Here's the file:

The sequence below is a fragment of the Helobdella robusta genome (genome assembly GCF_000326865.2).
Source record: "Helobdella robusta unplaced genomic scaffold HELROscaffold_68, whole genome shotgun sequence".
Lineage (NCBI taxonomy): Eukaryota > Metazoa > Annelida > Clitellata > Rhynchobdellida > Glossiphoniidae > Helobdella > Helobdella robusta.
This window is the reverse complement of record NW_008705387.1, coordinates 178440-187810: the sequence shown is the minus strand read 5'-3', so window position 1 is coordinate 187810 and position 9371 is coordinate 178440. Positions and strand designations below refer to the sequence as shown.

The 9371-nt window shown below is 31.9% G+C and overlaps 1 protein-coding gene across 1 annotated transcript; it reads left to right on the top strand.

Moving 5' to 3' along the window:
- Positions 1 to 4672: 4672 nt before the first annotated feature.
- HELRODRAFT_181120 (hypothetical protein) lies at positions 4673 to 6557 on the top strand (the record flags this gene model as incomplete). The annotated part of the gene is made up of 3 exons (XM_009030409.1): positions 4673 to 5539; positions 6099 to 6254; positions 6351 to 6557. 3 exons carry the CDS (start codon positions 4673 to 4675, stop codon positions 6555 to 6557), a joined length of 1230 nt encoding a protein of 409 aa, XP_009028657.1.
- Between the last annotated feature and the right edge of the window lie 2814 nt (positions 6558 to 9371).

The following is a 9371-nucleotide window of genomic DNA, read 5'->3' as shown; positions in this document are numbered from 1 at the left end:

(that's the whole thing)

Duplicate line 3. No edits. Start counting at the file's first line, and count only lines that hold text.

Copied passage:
Lineage (NCBI taxonomy): Eukaryota > Metazoa > Annelida > Clitellata > Rhynchobdellida > Glossiphoniidae > Helobdella > Helobdella robusta.